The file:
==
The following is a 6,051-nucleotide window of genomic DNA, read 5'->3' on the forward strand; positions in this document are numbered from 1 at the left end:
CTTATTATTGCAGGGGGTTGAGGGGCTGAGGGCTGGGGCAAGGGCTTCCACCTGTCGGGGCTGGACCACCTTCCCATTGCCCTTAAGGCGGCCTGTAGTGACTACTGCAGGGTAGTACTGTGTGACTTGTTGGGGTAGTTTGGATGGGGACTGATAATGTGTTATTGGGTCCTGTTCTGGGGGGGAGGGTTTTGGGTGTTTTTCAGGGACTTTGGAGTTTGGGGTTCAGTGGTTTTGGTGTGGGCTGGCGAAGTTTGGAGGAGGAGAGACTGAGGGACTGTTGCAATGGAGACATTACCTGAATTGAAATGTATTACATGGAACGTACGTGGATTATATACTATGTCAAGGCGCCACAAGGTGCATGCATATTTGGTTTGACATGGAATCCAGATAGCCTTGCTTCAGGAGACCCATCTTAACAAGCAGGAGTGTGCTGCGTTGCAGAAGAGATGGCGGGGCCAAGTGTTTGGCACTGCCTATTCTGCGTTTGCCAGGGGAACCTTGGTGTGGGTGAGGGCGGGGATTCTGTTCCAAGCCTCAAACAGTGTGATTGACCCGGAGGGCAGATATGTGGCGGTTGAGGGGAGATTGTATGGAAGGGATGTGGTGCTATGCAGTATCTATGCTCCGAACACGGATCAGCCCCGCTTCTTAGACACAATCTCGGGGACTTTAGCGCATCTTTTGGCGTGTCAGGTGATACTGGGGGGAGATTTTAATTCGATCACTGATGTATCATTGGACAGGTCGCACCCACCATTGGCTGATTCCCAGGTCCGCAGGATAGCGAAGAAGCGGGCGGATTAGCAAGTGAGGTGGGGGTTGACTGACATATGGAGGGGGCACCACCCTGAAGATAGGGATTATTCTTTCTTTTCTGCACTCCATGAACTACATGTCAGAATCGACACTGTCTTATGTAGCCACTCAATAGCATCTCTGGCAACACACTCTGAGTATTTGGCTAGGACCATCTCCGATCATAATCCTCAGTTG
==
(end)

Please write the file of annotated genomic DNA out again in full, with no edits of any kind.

The following is a 6,051-nucleotide window of genomic DNA, read 5'->3' on the forward strand; positions in this document are numbered from 1 at the left end:
CTTATTATTGCAGGGGGTTGAGGGGCTGAGGGCTGGGGCAAGGGCTTCCACCTGTCGGGGCTGGACCACCTTCCCATTGCCCTTAAGGCGGCCTGTAGTGACTACTGCAGGGTAGTACTGTGTGACTTGTTGGGGTAGTTTGGATGGGGACTGATAATGTGTTATTGGGTCCTGTTCTGGGGGGGAGGGTTTTGGGTGTTTTTCAGGGACTTTGGAGTTTGGGGTTCAGTGGTTTTGGTGTGGGCTGGCGAAGTTTGGAGGAGGAGAGACTGAGGGACTGTTGCAATGGAGACATTACCTGAATTGAAATGTATTACATGGAACGTACGTGGATTATATACTATGTCAAGGCGCCACAAGGTGCATGCATATTTGGTTTGACATGGAATCCAGATAGCCTTGCTTCAGGAGACCCATCTTAACAAGCAGGAGTGTGCTGCGTTGCAGAAGAGATGGCGGGGCCAAGTGTTTGGCACTGCCTATTCTGCGTTTGCCAGGGGAACCTTGGTGTGGGTGAGGGCGGGGATTCTGTTCCAAGCCTCAAACAGTGTGATTGACCCGGAGGGCAGATATGTGGCGGTTGAGGGGAGATTGTATGGAAGGGATGTGGTGCTATGCAGTATCTATGCTCCGAACACGGATCAGCCCCGCTTCTTAGACACAATCTCGGGGACTTTAGCGCATCTTTTGGCGTGTCAGGTGATACTGGGGGGAGATTTTAATTCGATCACTGATGTATCATTGGACAGGTCGCACCCACCATTGGCTGATTCCCAGGTCCGCAGGATAGCGAAGAAGCGGGCGGATTAGCAAGTGAGGTGGGGGTTGACTGACATATGGAGGGGGCACCACCCTGAAGATAGGGATTATTCTTTCTTTTCTGCACTCCATGAACTACATGTCAGAATCGACACTGTCTTATGTAGCCACTCAATAGCATCTCTGGCAACACACTCTGAGTATTTGGCTAGGACCATCTCCGATCATAATCCTCAGTTG